Fri Mar 7 19:08:38 CST 2014
{"service":"nutcracker", "source":"192.168.1.110", "version":"0.3.0", "uptime":227, "timestamp":1394190518, "writer": {"client_eof":0, "client_err":0, "client_connections":400, "server_ejects":53, "forward_error":126961, "fragments":0, "192.168.1.110:6001": {"server_eof":0, "server_err":53, "server_timedout":0, "server_connections":0, "server_ejected_at":1394190510571647, "requests":14035498, "request_bytes":1287899296, "responses":3418198, "response_bytes":14063533, "in_queue":286718, "in_queue_bytes":26249247, "out_queue":0, "out_queue_bytes":0},"192.168.1.110:6002": {"server_eof":0, "server_err":0, "server_timedout":0, "server_connections":1, "server_ejected_at":0, "requests":21767898, "request_bytes":2215822059, "responses":21031903, "response_bytes":87507329, "in_queue":702210, "in_queue_bytes":71225864, "out_queue":33785, "out_queue_bytes":3300524}}}
@mezzatto

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commented Mar 7, 2014

I ran into this same problem a year ago. Twemproxy used up to 10GB of RAM. By the time I think I was using -m 65535 (I guess, dont really remember the exact value). Changed to -m 16384 and never had the problem anymore.

Unfortunately I also dont remember the circumstances that triggered the issue... :(

@manjuraj

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commented Mar 7, 2014

@liu21yd are you using -m 512? With the new patch, did the resident memory values drop after the test?

Also use the patch that I gave you

@idning

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commented Mar 8, 2014

@liu21yd

we see that in uptime 99

your client has send 13,205,991+6,862,631 request to one nutcracker instance:

(13205991+6862631)/99. = 202713 request/s

it's absolutely overload.

and response cnt is 3,418,198+3,256,944, which means you got 13 millon request in queue

you got in_queue:

895414027+394467044=1.2G bytes 

but acutally the memory used is::

13 million * 512 = 6G bytes.

and in uptime 227, message in the in_queue is still:

(14035498-3418198) + (21767898-21031903) = 11353295

and your memory usage now is:

11353295*512 = 5812887040 (6G)

so you see you nutcracker instance consume 6-8G Memeory, and use 100% of CPU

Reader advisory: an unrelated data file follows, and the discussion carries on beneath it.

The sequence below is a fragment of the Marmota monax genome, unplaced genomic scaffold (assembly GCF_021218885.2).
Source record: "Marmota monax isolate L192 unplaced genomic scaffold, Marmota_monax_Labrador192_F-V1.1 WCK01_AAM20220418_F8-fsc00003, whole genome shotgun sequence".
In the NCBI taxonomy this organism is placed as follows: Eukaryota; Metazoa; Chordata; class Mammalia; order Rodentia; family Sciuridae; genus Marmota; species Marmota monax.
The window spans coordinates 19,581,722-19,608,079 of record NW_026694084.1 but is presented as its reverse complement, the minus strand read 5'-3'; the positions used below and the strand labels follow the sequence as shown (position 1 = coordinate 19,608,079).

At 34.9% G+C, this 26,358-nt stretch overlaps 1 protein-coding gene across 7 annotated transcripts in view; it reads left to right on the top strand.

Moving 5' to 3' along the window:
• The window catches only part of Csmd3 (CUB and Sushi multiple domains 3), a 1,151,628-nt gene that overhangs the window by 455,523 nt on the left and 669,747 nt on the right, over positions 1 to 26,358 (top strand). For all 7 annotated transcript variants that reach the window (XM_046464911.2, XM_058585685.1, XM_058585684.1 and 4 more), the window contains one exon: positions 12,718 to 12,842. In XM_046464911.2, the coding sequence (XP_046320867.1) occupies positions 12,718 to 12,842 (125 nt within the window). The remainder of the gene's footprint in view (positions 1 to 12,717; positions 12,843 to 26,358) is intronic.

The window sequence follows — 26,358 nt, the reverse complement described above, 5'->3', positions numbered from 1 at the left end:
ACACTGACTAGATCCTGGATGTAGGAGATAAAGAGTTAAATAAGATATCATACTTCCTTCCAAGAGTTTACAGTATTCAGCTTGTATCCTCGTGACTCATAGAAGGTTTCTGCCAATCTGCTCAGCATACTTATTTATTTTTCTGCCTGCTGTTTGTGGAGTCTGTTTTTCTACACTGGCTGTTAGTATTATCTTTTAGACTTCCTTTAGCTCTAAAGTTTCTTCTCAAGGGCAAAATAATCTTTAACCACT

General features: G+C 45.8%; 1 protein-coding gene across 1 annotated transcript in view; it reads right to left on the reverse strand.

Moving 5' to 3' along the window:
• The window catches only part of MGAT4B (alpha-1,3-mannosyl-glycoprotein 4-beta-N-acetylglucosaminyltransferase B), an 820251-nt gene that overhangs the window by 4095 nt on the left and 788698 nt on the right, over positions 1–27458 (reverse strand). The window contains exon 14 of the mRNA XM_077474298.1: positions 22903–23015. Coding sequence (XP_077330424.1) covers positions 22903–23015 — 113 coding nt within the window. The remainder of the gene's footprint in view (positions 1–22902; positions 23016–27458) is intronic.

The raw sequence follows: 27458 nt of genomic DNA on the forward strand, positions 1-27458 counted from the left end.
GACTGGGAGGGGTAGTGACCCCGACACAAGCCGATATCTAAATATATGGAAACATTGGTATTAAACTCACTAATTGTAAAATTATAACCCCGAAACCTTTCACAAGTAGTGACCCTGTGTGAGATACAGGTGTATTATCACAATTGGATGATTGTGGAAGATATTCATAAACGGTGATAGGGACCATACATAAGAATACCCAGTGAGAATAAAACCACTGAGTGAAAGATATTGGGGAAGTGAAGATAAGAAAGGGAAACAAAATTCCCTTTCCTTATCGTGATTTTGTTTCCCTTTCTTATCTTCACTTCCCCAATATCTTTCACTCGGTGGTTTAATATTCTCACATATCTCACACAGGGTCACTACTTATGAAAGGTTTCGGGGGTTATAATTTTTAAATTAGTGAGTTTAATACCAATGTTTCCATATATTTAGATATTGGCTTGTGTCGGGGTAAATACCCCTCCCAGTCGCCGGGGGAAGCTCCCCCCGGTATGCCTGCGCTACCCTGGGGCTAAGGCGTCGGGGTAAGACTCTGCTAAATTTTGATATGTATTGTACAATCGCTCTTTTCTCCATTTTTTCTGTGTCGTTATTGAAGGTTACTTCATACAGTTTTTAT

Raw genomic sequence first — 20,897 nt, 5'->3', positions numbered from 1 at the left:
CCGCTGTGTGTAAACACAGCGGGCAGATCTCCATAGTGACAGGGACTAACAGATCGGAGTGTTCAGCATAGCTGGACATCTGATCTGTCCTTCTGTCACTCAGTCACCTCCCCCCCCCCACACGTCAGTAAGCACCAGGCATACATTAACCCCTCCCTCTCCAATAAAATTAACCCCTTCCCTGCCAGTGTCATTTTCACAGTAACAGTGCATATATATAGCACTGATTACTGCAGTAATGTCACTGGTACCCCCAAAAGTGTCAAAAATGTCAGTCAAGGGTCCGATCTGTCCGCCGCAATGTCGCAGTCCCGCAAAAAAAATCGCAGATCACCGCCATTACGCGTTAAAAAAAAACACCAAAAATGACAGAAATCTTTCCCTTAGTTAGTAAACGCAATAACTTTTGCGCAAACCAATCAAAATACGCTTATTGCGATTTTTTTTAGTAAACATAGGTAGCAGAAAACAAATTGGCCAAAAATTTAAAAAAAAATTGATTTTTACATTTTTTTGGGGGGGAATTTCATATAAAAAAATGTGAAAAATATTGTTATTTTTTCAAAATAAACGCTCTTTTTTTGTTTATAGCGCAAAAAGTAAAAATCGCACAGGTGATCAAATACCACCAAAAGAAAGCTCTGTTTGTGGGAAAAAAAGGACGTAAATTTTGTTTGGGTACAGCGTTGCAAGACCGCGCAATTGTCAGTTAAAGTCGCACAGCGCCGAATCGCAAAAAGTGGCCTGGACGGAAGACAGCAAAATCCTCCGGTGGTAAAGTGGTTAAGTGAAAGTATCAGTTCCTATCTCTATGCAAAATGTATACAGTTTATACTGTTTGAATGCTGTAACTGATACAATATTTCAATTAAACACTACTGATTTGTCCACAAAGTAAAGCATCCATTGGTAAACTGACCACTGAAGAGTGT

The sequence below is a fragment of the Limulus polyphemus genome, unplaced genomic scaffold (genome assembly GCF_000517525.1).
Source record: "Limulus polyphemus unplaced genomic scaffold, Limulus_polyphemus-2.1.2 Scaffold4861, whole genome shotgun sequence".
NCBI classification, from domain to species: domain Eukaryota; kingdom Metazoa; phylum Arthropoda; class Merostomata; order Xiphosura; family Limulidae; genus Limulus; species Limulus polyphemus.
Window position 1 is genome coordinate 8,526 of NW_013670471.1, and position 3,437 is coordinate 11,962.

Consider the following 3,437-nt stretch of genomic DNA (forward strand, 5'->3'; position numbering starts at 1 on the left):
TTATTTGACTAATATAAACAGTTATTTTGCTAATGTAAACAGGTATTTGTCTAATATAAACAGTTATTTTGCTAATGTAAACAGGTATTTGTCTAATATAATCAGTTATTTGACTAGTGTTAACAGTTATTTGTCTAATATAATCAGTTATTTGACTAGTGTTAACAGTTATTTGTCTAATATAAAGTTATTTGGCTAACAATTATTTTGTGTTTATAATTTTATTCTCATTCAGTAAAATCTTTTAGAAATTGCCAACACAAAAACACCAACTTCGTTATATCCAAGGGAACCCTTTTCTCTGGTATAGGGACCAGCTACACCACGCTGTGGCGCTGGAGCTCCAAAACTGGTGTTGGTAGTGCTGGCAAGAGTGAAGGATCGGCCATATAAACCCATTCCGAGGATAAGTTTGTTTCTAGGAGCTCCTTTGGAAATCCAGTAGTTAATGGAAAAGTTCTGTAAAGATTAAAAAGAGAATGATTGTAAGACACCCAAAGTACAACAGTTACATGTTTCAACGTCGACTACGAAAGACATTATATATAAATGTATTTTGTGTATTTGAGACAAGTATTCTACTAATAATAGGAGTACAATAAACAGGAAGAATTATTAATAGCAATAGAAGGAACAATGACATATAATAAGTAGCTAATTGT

your are abuse of nutcracker. advise:

  1. make sure your request - response not too large
    • always read response from nutcracker
    • control your qps.
  2. check your timeout config in nutcracker.conf, I think these message should be Timeout
  3. add more nutcracker instances (as I have said 2 days ago)

may be you need a deploy manager like this: https://github.com/idning/redis-mgr

@liu21yd

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commented Mar 8, 2014

@manjuraj I am using -m 512. The the resident memory values didn't drop when I stopped the test, and the same thing happened when using the patch you giving.

@liu21yd

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commented Mar 8, 2014

@idning,thank you so much for your analysis and advice. These may help us optimize our system and fix this issue.

@manjuraj

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commented Mar 8, 2014

@idning nice analysis. Good job :)

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commented Mar 9, 2014

@manjuraj

nutcracker always try to receive all data at the client side::

rstatus_t
core_core(void *arg, uint32_t events)
{
    /* read takes precedence over write */
    if (events & EVENT_READ) {
        status = core_recv(ctx, conn);      //call conn->recv (msg_recv)
        if (status != NC_OK || conn->done || conn->err) {
            core_close(ctx, conn);
            return NC_ERROR;
        }
    }
    ...
}

if the client write to the socket, it will always success, (something like redis-cli --pipe ) then message queued at nutcracker, and got timeouted.

the problem is that client do not know when to stop sending request,

I think we can add a config like max-queue, if nutcracker got too much request queued, it stop read at the client side, so the client will block on sending.

@manjuraj

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commented Mar 9, 2014

@idning you would just be introducing max-queue config option to solve a benchmark usecase, which is not ideal. The right thing to do is fix benchmark or workaround using a timeout

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commented Apr 1, 2014

I think that twemproxy should has some overload protection,

on attack or client-side bug, twemproxy will use a lot of memory, it's a risk if we deploy redis and twemproxy on on the same machine.

we shoule close connection when quota over-run

max-memory is better than max-queue

@crazyneo-xx

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commented Aug 19, 2016

Expecting max_memory option to be provided.
I was using one client connection for continuous message sending with no receive action at all(hiredis function modified), nc just stuck within minutes. Memory it used reached the system maximum and was never freed even when I close the connection, and also I can't have any other connection because of OOM issues.
I was wondering, that besides the max_memory option to protect user abusing or overload, should we consider a more graceful way, like trying maintaining a tailq for each connection while all tailqs belong to one memory pool? So that once a connection is closed, we might simply free all the chunk linked to the tailq?
It might be a little tricky to decide whether the connection was properly closed or just shortly unnormal state.

@yongman

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commented Apr 24, 2019